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We welcome increased reporting. I can tell my hon. Friend that there were 67,000 prosecutions in 2008-09, increasing from 50,000 in 2005-06. The conviction rate also increased from 46 per cent. of those charged in 2003-04 to 72 per cent. in 2008-09. That is why domestic violence crime is falling. We are putting more focus on it, there are more prosecutions, the conviction rate is up and the incidence is down. There is
more help for victims, and the courts, the police, the Crown Prosecution Service and all authorities are better able to understand this crime and to do the job. That is not to say that more cannot be done; it can, but the focus on the issue has led to the fall in the volume of this crime.
Mrs. Maria Miller (Basingstoke) (Con): There were worrying findings in last week's report on the role of the NHS in supporting the victims of domestic violence. Does the Minister agree with the chair of the taskforce that too little has been done by the NHS so far in this area?
Maria Eagle: No. It is important to realise that many of our public services have not in the past focused on the impact of this crime as much as we would like them to do, or as much as they are now doing. We welcome that increase in focus from the NHS and from other public services. It is only when all public services, working together, focus on the needs of the victims and of children in families in which domestic violence is perpetrated that we see increased reporting, better conviction rates, and a better result and outcome for all of us.
Fiona Mactaggart (Slough) (Lab): As well as using a criminal justice response to reduce domestic violence-which is working-how are we trying to prevent future domestic violence by educating young people about the unacceptability of violence in the home?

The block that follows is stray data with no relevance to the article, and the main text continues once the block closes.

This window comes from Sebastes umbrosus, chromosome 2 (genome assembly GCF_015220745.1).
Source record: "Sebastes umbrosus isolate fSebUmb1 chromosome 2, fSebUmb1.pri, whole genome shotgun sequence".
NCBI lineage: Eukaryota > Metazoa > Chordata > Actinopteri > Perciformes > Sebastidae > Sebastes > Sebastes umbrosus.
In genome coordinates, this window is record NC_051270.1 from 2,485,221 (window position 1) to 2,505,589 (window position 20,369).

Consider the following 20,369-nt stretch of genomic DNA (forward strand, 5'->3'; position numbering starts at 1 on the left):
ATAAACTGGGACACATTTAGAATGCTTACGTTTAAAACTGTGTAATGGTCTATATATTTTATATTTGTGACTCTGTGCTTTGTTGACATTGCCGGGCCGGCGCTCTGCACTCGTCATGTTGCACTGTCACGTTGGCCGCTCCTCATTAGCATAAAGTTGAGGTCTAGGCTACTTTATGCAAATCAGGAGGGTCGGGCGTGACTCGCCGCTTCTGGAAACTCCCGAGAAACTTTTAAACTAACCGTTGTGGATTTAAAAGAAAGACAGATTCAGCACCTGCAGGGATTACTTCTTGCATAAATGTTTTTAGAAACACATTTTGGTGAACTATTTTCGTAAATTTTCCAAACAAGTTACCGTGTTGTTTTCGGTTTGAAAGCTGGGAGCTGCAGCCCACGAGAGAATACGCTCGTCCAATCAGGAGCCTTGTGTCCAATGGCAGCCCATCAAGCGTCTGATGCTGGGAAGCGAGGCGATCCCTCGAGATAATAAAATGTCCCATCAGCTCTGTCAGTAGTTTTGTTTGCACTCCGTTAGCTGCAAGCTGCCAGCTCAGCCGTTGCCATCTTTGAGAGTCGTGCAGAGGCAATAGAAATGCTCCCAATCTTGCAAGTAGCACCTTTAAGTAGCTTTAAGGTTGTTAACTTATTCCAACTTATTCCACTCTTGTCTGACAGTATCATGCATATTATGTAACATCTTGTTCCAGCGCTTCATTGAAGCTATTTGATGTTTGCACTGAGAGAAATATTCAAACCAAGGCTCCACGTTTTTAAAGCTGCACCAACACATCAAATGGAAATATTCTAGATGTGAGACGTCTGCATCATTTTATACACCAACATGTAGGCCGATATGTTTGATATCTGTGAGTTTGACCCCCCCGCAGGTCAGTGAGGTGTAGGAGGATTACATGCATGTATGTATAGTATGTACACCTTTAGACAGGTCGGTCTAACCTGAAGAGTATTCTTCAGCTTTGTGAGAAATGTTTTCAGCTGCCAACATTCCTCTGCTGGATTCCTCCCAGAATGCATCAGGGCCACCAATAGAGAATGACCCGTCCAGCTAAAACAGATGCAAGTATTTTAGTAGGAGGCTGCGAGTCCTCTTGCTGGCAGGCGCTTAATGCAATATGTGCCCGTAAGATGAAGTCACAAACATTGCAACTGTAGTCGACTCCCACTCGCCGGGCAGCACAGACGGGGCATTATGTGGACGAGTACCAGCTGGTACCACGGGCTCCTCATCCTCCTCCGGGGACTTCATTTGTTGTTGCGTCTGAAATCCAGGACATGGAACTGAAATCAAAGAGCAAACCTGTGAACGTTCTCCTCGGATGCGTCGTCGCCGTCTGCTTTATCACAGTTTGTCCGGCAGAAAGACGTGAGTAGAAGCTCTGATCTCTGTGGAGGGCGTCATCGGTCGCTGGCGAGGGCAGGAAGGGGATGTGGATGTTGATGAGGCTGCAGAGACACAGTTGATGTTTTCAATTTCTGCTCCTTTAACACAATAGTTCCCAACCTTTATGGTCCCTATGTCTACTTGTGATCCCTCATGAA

Maria Eagle: My hon. Friend is right to identify that as an important point for the future. We are making personal, social and health education statutory in schools, and domestic violence will be part of that curriculum. We are also making it easier for children who are affected by this in their families to be listened to independently, by giving greater support to the listening services provided by the National Society for the Prevention of Cruelty to Children. We hope that that will have a real impact.
Mr. Gregory Campbell (East Londonderry) (DUP): Incidents of violence against women in Northern Ireland have been increasing in recent years. Will the Minister join me in expressing the hope and expectation that as policing and justice powers move from this House to the Northern Ireland Assembly next month, this issue will be a matter of priority for the incoming justice Minister?
I welcome the further devolution of powers to the Northern Ireland Assembly; the hon. Gentleman will be aware that I have had a particular interest in that myself in the past. I hope that the move will lead to Ministers with responsibility for health and other areas of public service working together with the new policing and justice Minister in Northern Ireland to find relevant local solutions to such problems to achieve the greatest impact on domestic violence in the area. We do not want just to export solutions; it is for
local people to come up with their own solutions. The more Ministers work together, the more they are likely to come up with a solution that will work locally.
Mrs. Theresa May (Maidenhead) (Con): In focusing on what lies behind domestic violence, the recent report by Dr. Linda Papadopoulos examined the issue of sexualisation and violence. The evidence given to the report suggested a clear link between consumption of sexualised images, a tendency to view women as objects, and the acceptance of aggressive attitudes and behaviour as the norm. We believe that we should ban the most manipulative marketing techniques aimed at young people, and stop irresponsible companies from winning future Government contracts. Do the Government agree?